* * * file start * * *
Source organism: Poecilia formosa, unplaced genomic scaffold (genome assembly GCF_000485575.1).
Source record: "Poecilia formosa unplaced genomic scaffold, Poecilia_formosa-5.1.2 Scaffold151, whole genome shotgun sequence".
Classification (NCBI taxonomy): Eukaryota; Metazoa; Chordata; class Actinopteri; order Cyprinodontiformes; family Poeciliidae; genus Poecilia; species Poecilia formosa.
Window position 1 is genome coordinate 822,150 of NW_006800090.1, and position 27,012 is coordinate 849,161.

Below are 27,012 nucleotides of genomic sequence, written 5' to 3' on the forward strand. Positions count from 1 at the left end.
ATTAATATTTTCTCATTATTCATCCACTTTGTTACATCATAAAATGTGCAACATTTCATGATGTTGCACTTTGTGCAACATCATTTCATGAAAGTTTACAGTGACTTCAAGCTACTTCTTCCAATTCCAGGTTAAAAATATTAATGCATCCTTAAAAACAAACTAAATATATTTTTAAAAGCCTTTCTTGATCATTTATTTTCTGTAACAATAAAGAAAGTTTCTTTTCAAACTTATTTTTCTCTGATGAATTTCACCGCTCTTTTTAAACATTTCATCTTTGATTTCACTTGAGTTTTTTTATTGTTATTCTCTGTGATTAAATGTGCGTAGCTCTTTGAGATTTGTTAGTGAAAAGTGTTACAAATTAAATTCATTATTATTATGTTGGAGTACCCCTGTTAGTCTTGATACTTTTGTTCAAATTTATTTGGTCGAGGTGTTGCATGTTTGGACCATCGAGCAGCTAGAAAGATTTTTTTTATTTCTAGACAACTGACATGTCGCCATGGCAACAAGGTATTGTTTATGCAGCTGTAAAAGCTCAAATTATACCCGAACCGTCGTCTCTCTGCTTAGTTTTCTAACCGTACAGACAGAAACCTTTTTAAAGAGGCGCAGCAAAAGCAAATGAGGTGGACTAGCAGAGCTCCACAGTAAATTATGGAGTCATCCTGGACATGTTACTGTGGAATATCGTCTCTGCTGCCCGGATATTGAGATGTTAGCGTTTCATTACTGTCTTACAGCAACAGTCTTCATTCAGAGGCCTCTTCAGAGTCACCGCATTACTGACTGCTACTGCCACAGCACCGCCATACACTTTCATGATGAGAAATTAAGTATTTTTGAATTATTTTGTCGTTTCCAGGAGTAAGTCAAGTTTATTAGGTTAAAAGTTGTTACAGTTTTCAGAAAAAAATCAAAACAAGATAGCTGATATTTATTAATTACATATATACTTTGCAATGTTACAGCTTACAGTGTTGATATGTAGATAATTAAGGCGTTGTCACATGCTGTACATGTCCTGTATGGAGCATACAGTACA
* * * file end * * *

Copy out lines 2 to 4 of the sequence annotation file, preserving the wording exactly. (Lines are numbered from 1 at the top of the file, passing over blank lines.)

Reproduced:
Source record: "Poecilia formosa unplaced genomic scaffold, Poecilia_formosa-5.1.2 Scaffold151, whole genome shotgun sequence".
Classification (NCBI taxonomy): Eukaryota; Metazoa; Chordata; class Actinopteri; order Cyprinodontiformes; family Poeciliidae; genus Poecilia; species Poecilia formosa.
Window position 1 is genome coordinate 822,150 of NW_006800090.1, and position 27,012 is coordinate 849,161.